Monkeypox, 202 new cases reported in Europe: how it is transmitted
Monkeypox: a total of 557 cases confirmed worldwide, of which 321 in the European Union
Since 25 May, 202 new confirmed cases of monkeypox have been reported in EU Member States
In particular, reports come from Spain (69), Portugal (59), the Netherlands (20), Germany (16), France (12), Italy (9), Belgium (6), the Czech Republic (4), Ireland (2), Sweden (2) , Finland (1), Malta (1) and Slovenia (1).
This was reported by the ECDC (European Centre for Disease Prevention and Control). A total of 321 cases were confirmed from 17 EU/EEA member states and 557 cases worldwide (including in the EU).
NO DEATHS DIRECTLY CAUSED BY THE SPREAD OF MONKEYPOX
“Most involve young men who self-identify as MSM (men who have sex with men),” the ECDC reports, “but there have been no deaths.
The clinical presentation is generally described as mild, with most cases showing lesions on the genitals or perigenital area, indicating that transmission probably occurred through close physical contact during sexual activities.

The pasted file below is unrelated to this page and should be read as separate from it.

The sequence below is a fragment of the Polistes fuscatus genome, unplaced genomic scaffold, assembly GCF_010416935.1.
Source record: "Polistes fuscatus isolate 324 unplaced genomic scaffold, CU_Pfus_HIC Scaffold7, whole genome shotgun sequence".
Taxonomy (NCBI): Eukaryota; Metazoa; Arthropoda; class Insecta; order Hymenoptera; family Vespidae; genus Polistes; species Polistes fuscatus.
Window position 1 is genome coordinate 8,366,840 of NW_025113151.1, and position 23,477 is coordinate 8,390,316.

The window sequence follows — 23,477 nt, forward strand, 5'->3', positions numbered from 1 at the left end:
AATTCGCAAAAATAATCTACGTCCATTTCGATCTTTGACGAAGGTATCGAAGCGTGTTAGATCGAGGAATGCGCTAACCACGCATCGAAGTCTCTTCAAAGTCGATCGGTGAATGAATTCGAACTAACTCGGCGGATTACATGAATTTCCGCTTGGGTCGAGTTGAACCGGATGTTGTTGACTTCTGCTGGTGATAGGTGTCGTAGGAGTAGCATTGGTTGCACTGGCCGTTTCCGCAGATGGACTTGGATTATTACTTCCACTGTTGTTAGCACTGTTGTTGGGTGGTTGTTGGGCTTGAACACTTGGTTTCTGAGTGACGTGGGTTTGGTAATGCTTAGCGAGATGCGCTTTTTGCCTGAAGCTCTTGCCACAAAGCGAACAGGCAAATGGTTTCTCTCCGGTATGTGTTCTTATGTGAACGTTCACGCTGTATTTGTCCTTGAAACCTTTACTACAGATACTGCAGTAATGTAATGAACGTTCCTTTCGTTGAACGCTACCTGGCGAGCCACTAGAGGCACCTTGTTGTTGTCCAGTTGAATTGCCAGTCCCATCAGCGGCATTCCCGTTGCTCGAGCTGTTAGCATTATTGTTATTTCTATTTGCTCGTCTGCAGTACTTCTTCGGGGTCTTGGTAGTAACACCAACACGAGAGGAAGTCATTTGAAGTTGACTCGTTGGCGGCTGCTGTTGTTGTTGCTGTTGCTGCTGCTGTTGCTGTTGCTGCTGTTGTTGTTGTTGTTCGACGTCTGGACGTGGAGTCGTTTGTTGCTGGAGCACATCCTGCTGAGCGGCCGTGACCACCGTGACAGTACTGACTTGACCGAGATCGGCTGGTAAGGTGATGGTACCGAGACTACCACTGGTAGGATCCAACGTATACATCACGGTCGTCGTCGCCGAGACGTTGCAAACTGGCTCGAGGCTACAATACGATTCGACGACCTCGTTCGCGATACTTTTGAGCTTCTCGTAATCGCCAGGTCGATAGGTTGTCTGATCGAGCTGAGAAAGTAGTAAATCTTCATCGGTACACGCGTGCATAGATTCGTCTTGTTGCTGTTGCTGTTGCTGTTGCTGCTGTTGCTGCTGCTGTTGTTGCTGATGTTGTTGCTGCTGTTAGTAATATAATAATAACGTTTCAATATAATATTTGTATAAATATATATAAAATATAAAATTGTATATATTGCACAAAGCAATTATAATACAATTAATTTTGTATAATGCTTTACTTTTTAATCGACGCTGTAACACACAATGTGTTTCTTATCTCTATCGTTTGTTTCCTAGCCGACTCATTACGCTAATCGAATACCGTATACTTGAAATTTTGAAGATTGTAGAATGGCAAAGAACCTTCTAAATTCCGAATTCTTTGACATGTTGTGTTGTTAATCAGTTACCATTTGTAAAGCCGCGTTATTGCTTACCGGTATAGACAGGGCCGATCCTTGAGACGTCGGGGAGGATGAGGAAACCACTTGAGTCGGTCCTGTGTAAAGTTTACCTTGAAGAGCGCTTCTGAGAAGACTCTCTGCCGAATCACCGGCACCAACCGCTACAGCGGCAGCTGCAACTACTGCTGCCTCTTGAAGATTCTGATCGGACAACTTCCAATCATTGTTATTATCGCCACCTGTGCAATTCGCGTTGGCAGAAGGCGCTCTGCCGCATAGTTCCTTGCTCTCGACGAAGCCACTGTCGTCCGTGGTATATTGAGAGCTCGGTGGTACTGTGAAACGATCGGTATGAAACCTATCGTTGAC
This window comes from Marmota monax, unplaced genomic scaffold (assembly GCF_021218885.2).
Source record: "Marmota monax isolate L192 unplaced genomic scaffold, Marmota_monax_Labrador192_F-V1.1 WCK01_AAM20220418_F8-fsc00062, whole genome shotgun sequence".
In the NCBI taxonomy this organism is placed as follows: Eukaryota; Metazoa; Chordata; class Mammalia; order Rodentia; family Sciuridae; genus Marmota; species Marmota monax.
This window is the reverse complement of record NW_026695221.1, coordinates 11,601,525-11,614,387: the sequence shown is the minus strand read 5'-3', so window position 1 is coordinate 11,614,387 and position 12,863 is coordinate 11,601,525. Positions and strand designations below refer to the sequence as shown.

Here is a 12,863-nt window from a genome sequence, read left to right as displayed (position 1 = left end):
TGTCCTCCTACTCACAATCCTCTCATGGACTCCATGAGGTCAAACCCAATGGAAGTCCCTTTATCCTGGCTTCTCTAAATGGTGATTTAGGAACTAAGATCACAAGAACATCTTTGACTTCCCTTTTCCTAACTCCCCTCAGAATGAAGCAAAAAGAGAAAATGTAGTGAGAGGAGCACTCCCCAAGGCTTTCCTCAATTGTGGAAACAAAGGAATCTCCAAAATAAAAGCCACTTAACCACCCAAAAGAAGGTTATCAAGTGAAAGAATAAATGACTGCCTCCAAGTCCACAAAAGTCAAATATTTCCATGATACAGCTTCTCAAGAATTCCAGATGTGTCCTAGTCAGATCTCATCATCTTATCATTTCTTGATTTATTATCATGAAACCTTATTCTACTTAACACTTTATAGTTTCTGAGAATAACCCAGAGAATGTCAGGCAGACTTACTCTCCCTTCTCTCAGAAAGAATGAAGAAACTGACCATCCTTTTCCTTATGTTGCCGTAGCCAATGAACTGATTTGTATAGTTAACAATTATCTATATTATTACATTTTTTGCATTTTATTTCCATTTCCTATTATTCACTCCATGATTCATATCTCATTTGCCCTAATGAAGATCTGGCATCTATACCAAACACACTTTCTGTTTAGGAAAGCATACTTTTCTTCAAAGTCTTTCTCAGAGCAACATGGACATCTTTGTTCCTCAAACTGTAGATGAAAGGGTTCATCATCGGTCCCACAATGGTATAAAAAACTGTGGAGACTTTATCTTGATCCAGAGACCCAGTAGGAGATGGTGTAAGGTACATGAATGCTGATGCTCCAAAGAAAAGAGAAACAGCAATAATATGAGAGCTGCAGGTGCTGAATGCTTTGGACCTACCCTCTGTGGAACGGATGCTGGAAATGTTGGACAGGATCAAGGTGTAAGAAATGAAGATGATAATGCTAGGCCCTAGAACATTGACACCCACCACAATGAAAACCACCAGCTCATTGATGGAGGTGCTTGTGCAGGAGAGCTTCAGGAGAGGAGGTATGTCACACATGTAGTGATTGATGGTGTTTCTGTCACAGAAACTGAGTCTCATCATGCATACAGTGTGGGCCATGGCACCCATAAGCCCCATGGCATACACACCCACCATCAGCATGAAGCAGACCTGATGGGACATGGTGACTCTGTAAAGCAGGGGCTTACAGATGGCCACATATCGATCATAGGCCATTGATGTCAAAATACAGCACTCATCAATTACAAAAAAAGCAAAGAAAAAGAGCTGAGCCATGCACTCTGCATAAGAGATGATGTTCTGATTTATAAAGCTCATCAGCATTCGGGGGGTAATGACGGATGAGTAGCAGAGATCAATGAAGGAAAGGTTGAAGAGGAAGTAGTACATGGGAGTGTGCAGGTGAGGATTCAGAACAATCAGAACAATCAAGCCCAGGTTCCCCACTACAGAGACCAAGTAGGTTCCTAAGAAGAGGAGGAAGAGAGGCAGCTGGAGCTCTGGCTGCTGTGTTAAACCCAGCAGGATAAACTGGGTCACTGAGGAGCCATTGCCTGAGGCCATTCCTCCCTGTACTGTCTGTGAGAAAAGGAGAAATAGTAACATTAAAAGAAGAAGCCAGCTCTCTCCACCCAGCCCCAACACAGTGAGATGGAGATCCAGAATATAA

Several countries have reported cases that appear to be linked to events in Spain (Madrid and Canary Islands) and Belgium (Antwerp).
However, many countries also report cases with no known epidemiological link to foreign travel, contact with other cases, animals or participation in specific events.”
HOW MONKEYPOX IS TRANSMITTED
Monkeypox (MPX) is a zoonotic disease and is currently the most widespread orthopox infection in humans since the eradication of smallpox and the cessation of universal smallpox vaccination.
“In endemic areas, monkeypox virus (MPXV) probably circulates among a number of mammals, although there is no known reservoir.
Occasional spillover events to humans generate outbreaks.
MPXV is transmitted to humans through the bite or direct contact with blood, flesh, body fluids or skin/mucosal lesions of an infected animal,’ the ECDC concludes.